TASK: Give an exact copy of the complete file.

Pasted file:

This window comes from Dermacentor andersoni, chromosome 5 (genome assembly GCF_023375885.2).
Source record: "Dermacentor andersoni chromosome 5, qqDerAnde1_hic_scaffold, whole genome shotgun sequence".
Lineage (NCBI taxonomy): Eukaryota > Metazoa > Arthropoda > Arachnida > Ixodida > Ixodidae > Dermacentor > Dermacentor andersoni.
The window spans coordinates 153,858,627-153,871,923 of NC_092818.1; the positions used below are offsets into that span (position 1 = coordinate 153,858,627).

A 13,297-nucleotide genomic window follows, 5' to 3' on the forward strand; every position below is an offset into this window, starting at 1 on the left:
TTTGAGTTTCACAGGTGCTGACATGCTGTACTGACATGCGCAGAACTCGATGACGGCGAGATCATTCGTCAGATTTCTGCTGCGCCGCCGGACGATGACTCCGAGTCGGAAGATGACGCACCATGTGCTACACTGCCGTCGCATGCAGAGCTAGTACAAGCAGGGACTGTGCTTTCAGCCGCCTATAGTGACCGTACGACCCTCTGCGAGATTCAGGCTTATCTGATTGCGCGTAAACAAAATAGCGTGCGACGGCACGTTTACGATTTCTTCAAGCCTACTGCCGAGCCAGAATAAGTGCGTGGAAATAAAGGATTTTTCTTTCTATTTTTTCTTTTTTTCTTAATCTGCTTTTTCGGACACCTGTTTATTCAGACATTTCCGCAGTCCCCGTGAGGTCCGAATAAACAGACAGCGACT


This window comes from Dermacentor andersoni, chromosome 5 (genome assembly GCF_023375885.2).
Source record: "Dermacentor andersoni chromosome 5, qqDerAnde1_hic_scaffold, whole genome shotgun sequence".
Lineage (NCBI taxonomy): Eukaryota > Metazoa > Arthropoda > Arachnida > Ixodida > Ixodidae > Dermacentor > Dermacentor andersoni.
The window spans coordinates 153,858,627-153,871,923 of NC_092818.1; the positions used below are offsets into that span (position 1 = coordinate 153,858,627).

A 13,297-nucleotide genomic window follows, 5' to 3' on the forward strand; every position below is an offset into this window, starting at 1 on the left:
TTTGAGTTTCACAGGTGCTGACATGCTGTACTGACATGCGCAGAACTCGATGACGGCGAGATCATTCGTCAGATTTCTGCTGCGCCGCCGGACGATGACTCCGAGTCGGAAGATGACGCACCATGTGCTACACTGCCGTCGCATGCAGAGCTAGTACAAGCAGGGACTGTGCTTTCAGCCGCCTATAGTGACCGTACGACCCTCTGCGAGATTCAGGCTTATCTGATTGCGCGTAAACAAAATAGCGTGCGACGGCACGTTTACGATTTCTTCAAGCCTACTGCCGAGCCAGAATAAGTGCGTGGAAATAAAGGATTTTTCTTTCTATTTTTTCTTTTTTTCTTAATCTGCTTTTTCGGACACCTGTTTATTCAGACATTTCCGCAGTCCCCGTGAGGTCCGAATAAACAGACAGCGACT